Corona, Chromosphere, Magnetic Fields, Coronal Heating Determining the heating mechanism (or mechanisms) that causes the outer atmosphere of the Sun, and many other stars, to reach temperatures orders of magnitude higher than their surface temperatures has long been a key problem. For decades the problem has been known as the coronal heating problem, but it is now clear that ‘coronal heating’ cannot be treated or explained in isolation and that the heating of the whole solar atmosphere must be studied as a highly coupled system. The magnetic field of the star is known to play a key role, but, despite significant advancements in solar telescopes, computing power and much greater understanding of theoretical mechanisms, the question of which mechanism or mechanisms are the dominant supplier of energy to the chromosphere and corona is still open. Following substantial recent progress, we consider the most likely contenders and discuss the key factors that have made, and still make, determining the actual (coronal) heating mechanism (or mechanisms) so difficult.

Coronal Heating]A Contemporary View of Coronal Heating

C.E. Parnell, I. De Moortel]Clare E. Parnell, Ineke De Moortel

1 Introduction

The coronal heating problem is one of the longest running solar physics puzzles and is still a highly controversial topic. Considerable progress has been made in modelling possible heating mechanisms, but discriminating amongst these to discover if any one process dominates is extremely difficult to do. This is because the corona is not energetically isolated from the other regions of the atmosphere, such as the chromosphere, but instead the whole of the solar atmosphere forms a highly coupled system, with both energy and mass transferred in both directions between the chromosphere and corona through the transition region. The chromosphere has very different plasma properties to the corona and so explaining the heating of the solar atmosphere is now recognised to be considerably more complicated than had been appreciated during much of the twentieth century.

The coronal heating problem first arose following the work of Grotrian (1939) (erroneously the author on the paper is given as W. Grotian) and Edlén (1942) who discovered that emission lines observed during a total solar eclipse in 1869 were not due to a new element called coronium, but were the result of highly ionised iron. This work demonstrated that the temperature of the corona is in excess of a million degrees Kelvin. In comparison, the temperature near the Sun’s surface, the photosphere, is just 6,000 K. At the same time the density falls off by six orders of magnitude from the photosphere to the corona.

The Sun is not unique in having such a hot outer atmosphere. Indeed, most stars in the cool half of the Hertzsprung-Russell (H-R) diagram have a corona and can be observed in X-rays. Their average temperatures range from 1-45 million degrees Kelvin with the hottest associated with the most rapidly rotating stars. Using observations from the Einstein Observatory, Vaiana (1981) was the first to show that most stars, as opposed to just the odd exotic star, have soft X-ray emission and, hence, a corona. Linsky (1985) reviewed stars across the H-R diagram with emissions in ultraviolet and X-ray emission lines which are produced by plasma hotter than K. He found that Dwarf stars of spectral type G-M and rapidly rotating subgiants and giants of spectral type F-K in spectroscopic binary systems are most likely to be solar-like in nature, i.e., they are likely to have “a turbulent magnetic field sufficiently strong to control the dynamics and energetics of their outer atmosphere”. Furthermore, he found that T Tauri stars, other pre-Main-Sequence stars and single giants of spectral type F to early K are also probably solar-like.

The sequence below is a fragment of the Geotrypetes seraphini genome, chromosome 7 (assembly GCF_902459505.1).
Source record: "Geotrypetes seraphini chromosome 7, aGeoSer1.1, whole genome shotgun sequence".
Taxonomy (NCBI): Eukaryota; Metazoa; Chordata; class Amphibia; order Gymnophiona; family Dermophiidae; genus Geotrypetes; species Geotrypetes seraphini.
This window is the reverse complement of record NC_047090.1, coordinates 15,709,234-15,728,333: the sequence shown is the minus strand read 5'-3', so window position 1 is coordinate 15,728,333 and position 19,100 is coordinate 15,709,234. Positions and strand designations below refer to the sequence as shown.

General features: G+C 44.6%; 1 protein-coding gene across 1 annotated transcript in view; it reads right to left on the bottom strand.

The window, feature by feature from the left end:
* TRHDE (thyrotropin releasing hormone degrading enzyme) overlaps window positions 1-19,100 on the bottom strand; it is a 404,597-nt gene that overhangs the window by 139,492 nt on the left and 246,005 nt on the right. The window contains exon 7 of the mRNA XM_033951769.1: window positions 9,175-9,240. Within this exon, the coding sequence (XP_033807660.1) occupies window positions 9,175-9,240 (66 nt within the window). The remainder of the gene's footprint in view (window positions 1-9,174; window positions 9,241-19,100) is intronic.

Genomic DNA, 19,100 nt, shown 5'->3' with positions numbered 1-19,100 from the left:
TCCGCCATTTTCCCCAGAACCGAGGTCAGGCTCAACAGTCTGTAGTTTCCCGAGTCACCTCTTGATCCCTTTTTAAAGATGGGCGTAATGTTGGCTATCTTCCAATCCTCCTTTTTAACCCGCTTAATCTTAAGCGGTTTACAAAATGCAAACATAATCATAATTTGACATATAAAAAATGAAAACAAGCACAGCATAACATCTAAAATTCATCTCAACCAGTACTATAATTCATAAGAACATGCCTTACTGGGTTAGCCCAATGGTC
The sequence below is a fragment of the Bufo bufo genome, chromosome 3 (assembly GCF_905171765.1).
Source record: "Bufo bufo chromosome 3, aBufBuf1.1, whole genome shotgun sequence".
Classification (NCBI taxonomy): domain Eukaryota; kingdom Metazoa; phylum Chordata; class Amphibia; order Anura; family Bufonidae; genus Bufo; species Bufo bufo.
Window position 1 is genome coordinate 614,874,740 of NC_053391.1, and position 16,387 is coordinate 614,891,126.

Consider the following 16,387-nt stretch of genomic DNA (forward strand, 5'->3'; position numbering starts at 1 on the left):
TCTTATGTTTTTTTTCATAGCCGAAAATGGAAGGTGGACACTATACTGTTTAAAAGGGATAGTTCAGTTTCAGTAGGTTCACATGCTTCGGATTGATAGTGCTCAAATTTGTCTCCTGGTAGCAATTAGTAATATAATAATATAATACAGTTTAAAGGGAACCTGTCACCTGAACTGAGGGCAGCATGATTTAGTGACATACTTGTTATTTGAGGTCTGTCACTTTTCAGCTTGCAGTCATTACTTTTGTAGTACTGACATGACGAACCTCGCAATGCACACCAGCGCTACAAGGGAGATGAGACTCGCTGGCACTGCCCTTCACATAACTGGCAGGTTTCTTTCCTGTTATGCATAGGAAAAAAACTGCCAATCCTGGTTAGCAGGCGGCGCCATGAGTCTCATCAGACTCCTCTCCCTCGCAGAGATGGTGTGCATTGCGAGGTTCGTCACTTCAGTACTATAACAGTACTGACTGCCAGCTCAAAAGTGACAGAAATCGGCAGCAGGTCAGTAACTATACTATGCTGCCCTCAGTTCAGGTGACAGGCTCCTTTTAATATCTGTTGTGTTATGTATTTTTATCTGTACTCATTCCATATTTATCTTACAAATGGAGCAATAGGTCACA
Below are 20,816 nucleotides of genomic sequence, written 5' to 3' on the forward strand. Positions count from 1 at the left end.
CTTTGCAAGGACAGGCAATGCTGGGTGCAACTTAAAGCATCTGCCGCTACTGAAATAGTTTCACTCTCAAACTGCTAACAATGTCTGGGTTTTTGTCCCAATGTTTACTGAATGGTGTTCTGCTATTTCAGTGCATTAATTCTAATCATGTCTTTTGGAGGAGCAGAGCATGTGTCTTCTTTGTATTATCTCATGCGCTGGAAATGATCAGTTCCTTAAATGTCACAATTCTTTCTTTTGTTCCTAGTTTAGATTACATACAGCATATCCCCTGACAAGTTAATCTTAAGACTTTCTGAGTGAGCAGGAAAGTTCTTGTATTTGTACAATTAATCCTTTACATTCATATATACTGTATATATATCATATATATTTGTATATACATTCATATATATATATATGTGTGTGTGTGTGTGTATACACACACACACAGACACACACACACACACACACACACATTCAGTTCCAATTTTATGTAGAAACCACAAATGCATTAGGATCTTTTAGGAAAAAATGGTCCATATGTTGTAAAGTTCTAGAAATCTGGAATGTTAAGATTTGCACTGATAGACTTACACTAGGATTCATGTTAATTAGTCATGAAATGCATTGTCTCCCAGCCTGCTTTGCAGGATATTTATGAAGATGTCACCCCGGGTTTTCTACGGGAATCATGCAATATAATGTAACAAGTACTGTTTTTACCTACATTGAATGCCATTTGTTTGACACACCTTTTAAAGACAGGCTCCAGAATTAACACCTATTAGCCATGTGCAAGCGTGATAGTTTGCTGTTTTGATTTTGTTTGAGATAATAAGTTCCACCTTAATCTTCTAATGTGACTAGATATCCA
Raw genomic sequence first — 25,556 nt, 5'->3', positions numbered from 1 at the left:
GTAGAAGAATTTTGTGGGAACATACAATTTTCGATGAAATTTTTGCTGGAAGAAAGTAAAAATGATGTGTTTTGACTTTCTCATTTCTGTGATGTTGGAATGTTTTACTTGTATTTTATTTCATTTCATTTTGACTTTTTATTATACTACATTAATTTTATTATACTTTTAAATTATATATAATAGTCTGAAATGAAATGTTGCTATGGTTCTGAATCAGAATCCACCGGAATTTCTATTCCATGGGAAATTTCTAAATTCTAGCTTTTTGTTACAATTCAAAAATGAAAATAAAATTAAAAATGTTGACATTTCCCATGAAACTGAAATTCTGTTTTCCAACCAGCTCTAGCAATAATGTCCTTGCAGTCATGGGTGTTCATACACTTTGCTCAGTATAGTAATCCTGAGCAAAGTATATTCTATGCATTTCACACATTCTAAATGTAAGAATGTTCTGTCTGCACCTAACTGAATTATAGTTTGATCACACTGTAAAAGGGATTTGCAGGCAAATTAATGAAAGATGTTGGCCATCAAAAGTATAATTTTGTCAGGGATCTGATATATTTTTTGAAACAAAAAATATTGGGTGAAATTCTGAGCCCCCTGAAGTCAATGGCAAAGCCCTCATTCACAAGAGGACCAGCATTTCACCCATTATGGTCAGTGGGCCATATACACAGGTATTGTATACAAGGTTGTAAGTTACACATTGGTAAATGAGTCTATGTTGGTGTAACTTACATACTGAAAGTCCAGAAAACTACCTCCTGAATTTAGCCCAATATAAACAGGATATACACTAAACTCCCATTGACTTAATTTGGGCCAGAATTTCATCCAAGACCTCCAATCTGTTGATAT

Figure 1: (a-e) SDO/AIA 211 Å, 193 Å, 094 Å, 335 Å and 304 Å images of the solar corona and chromosphere showing the amazing complexity and vast range of scales of structures. (f) SDO/HMI magnetogram of the magnetic field in the photosphere. All images taken on 27th August 2011.

X-ray, EUV and UV images of the Sun (Figure 1(a-e)) show beautiful, finely detailed loops structures, as well as more diffuse emission which is likely to be formed from a mass of unresolved loops. The resolved loops either connect regions of opposite-polarity magnetic field seen in the photosphere, or they are extended open structures that are anchored in a photospheric magnetic feature. As a general rule, the hotter the loops, the stronger the regions of magnetic field they are associated with (Fisher et al., 1998).

The structure of the magnetic field is highlighted in coronal images because heat is spread efficiently along field lines, but transport across them is greatly inhibited (thermal conduction in the corona is 13 orders of magnitude stronger along field lines than across them (Priest, 1982)). All of these factors signify that the magnetic field plays a major role in heating the solar corona. Moreover, there is strong evidence from other stars that X-ray coronae are associated with magnetic field since a power-law relation exists between X-ray luminosity and magnetic flux over many orders of magnitude, ranging from solar quiet-regions, through active regions, to dwarf and TTauri stars (Fisher et al., 1998; Pevtsov et al., 2003).

The loops observed, for example in Figure 1(a-e), are visible since they contain plasma of the appropriate density and temperature to emit at the given wavelength. The surrounding space contains loops that are either at a different temperature (hotter or cooler) or insufficiently dense to be observed. In equilibrium, and without any heating, a loop will be cool and rarefied, so any heating mechanism must explain both how the material fills the loop and heats it to coronal temperatures.